The Hollywood adaptation of the Alfred Uhry’s 1988 play could have remained a well-liked, harmless little movie. Instead, it is best remembered as the blandest film ever to win a Best Picture Oscar.
But one thing the film did have was a strong sense of time and place, and, indeed, of time passing.
This, it turns out, is easier achieved on the movie screen than on the stage of a big old Victorian theatre; in this case, the Gaiety, where a production directed by John P Kelly is currently running.
Although the play takes us across 25 years, from the late 1940s to the mid-1970s, the civil rights movement is barely perceptible, even when Martin Luther King is directly mentioned. Instead, the play is mostly a compact two-hander, charting the relationship of the titular Daisy Werthan (Gwen Taylor), an ageing Georgia Jew, and Hoke (Ernest Perry Jr), the driver hired by her son Boolie (Simon Delaney) after she crashes her car.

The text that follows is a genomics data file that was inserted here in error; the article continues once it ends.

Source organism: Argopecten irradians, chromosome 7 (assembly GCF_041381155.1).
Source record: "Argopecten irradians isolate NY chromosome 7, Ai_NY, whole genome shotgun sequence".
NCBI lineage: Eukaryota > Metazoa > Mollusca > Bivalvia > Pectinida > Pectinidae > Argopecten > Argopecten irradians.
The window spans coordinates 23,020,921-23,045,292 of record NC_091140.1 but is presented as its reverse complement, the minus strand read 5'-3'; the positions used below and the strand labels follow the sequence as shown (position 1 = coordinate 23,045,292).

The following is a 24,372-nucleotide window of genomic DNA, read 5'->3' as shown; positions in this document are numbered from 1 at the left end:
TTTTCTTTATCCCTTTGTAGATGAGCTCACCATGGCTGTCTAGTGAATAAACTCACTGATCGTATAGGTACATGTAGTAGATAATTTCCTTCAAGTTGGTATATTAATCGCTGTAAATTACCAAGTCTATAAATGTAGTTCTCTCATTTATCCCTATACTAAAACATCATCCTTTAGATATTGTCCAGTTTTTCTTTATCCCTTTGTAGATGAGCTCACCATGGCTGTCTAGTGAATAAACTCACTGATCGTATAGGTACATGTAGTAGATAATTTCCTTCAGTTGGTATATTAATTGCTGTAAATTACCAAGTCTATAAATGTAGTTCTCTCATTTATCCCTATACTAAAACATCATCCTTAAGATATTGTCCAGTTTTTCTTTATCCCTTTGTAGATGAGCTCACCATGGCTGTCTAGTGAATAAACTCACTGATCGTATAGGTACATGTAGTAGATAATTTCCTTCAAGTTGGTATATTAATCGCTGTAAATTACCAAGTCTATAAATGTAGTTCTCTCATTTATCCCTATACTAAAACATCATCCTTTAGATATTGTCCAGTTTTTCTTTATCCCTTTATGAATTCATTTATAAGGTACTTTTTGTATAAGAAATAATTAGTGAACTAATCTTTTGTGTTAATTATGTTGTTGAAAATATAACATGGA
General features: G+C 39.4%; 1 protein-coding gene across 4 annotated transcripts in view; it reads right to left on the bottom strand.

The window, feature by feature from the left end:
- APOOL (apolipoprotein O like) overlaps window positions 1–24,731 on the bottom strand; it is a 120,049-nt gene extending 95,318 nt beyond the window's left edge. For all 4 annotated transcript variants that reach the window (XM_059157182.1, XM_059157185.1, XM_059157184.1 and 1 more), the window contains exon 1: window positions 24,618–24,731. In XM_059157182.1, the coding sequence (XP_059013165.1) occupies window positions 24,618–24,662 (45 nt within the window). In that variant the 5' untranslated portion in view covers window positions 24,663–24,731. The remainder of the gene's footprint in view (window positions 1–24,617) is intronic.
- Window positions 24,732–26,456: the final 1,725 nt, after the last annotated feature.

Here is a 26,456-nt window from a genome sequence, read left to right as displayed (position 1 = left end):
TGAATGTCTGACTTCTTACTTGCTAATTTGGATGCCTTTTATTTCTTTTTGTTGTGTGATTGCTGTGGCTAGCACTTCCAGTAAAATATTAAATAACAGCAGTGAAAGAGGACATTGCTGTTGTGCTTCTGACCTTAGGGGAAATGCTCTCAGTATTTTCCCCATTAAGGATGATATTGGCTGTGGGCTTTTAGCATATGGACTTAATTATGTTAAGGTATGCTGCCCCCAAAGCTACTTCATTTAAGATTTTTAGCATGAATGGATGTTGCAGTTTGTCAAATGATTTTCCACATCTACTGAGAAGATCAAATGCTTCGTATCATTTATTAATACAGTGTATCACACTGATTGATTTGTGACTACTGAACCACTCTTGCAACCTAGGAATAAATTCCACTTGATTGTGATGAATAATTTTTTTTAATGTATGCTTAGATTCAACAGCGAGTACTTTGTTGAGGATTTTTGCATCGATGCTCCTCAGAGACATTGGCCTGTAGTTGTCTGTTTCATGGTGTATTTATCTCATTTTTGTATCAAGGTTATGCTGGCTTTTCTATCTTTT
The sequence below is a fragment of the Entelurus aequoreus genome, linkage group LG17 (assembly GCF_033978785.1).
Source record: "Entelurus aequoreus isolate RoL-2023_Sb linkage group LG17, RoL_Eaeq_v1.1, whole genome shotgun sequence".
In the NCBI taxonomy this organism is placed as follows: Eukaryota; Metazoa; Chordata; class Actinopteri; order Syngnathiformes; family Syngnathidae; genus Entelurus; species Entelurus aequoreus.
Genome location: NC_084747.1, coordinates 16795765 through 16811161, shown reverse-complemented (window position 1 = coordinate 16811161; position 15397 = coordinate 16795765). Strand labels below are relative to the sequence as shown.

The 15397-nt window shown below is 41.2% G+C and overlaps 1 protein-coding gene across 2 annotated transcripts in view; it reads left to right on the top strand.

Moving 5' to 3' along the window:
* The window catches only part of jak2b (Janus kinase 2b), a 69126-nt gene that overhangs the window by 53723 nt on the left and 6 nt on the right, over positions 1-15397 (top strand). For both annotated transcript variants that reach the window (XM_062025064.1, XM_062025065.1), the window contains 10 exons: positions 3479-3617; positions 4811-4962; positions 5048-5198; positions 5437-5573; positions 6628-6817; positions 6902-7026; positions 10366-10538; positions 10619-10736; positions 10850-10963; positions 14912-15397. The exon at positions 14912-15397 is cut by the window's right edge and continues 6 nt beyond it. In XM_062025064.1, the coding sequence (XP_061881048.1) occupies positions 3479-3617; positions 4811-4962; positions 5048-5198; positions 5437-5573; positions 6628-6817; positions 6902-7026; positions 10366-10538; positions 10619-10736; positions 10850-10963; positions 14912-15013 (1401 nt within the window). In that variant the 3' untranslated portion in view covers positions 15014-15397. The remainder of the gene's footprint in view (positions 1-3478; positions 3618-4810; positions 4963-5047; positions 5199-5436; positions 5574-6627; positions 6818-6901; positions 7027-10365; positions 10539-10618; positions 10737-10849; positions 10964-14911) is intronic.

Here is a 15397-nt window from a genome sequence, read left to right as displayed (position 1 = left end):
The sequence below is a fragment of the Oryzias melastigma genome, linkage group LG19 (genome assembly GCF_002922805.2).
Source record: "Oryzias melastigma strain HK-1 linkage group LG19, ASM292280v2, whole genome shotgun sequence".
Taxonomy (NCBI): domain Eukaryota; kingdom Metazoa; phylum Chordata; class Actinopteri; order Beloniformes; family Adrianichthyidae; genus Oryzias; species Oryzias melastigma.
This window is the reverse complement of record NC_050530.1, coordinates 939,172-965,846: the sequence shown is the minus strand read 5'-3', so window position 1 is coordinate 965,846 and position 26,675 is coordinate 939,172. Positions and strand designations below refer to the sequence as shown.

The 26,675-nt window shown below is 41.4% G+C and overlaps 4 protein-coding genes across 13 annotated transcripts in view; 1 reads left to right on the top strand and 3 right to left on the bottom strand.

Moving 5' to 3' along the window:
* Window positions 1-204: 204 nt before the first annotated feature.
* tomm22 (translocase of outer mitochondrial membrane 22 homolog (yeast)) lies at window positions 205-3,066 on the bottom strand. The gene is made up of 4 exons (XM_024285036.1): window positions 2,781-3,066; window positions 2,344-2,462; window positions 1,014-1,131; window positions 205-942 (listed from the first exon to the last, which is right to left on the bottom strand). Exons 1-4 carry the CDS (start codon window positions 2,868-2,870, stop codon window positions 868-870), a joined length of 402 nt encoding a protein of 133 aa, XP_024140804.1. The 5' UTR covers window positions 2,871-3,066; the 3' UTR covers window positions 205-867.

Almost too fleeting in its 90-minute running time, the play is made feel slighter still by the brevity of its scenes, each a sketch confined to displaying one aspect of the central relationship: here tetchiness, there sadness; here suspicion, there friendship and the solidarity of outsiders (Daisy is Jewish after all).
Hoke is a tricky proposition: veering very close to the caricature of the bluff, dignified black southerner. And he hollers, or as Uhry would have him say, hollas, his lines out.
But Perry Jr’s display is warm and funny. Delaney is assured and energetic, even if the accent constricts his vocal range somewhat. Taylor, meanwhile, convinces as a woman struggling to come to terms with ageing and its loss of control and autonomy.
It all comes straight from a peculiarly American school of unchallenging sentimentality, one that allows audiences indulge the fiction that things are so much better now. Perhaps that explains its popularity.
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